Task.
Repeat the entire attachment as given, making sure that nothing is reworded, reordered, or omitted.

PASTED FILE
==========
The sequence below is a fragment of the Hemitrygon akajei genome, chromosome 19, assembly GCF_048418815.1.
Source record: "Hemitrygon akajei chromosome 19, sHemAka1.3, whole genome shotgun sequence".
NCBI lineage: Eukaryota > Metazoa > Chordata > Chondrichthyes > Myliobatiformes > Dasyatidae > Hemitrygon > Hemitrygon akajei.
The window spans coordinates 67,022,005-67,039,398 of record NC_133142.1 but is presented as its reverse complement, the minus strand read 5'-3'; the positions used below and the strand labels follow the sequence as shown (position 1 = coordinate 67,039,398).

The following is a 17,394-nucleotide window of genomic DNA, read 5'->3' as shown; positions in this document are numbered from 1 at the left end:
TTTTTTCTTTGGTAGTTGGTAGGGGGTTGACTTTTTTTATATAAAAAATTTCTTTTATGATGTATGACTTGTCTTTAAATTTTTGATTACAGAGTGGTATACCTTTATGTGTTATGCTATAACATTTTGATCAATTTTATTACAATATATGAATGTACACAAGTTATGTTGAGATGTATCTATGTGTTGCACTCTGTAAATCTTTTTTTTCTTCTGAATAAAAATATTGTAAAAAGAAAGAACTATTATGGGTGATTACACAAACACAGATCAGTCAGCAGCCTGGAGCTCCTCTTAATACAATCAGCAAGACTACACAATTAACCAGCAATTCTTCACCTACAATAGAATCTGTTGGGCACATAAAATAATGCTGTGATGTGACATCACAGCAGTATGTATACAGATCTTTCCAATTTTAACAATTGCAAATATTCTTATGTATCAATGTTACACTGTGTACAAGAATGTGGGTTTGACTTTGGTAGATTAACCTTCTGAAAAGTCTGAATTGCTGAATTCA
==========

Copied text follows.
The sequence below is a fragment of the Hemitrygon akajei genome, chromosome 19, assembly GCF_048418815.1.
Source record: "Hemitrygon akajei chromosome 19, sHemAka1.3, whole genome shotgun sequence".
NCBI lineage: Eukaryota > Metazoa > Chordata > Chondrichthyes > Myliobatiformes > Dasyatidae > Hemitrygon > Hemitrygon akajei.
The window spans coordinates 67,022,005-67,039,398 of record NC_133142.1 but is presented as its reverse complement, the minus strand read 5'-3'; the positions used below and the strand labels follow the sequence as shown (position 1 = coordinate 67,039,398).

The following is a 17,394-nucleotide window of genomic DNA, read 5'->3' as shown; positions in this document are numbered from 1 at the left end:
TTTTTTCTTTGGTAGTTGGTAGGGGGTTGACTTTTTTTATATAAAAAATTTCTTTTATGATGTATGACTTGTCTTTAAATTTTTGATTACAGAGTGGTATACCTTTATGTGTTATGCTATAACATTTTGATCAATTTTATTACAATATATGAATGTACACAAGTTATGTTGAGATGTATCTATGTGTTGCACTCTGTAAATCTTTTTTTTCTTCTGAATAAAAATATTGTAAAAAGAAAGAACTATTATGGGTGATTACACAAACACAGATCAGTCAGCAGCCTGGAGCTCCTCTTAATACAATCAGCAAGACTACACAATTAACCAGCAATTCTTCACCTACAATAGAATCTGTTGGGCACATAAAATAATGCTGTGATGTGACATCACAGCAGTATGTATACAGATCTTTCCAATTTTAACAATTGCAAATATTCTTATGTATCAATGTTACACTGTGTACAAGAATGTGGGTTTGACTTTGGTAGATTAACCTTCTGAAAAGTCTGAATTGCTGAATTCA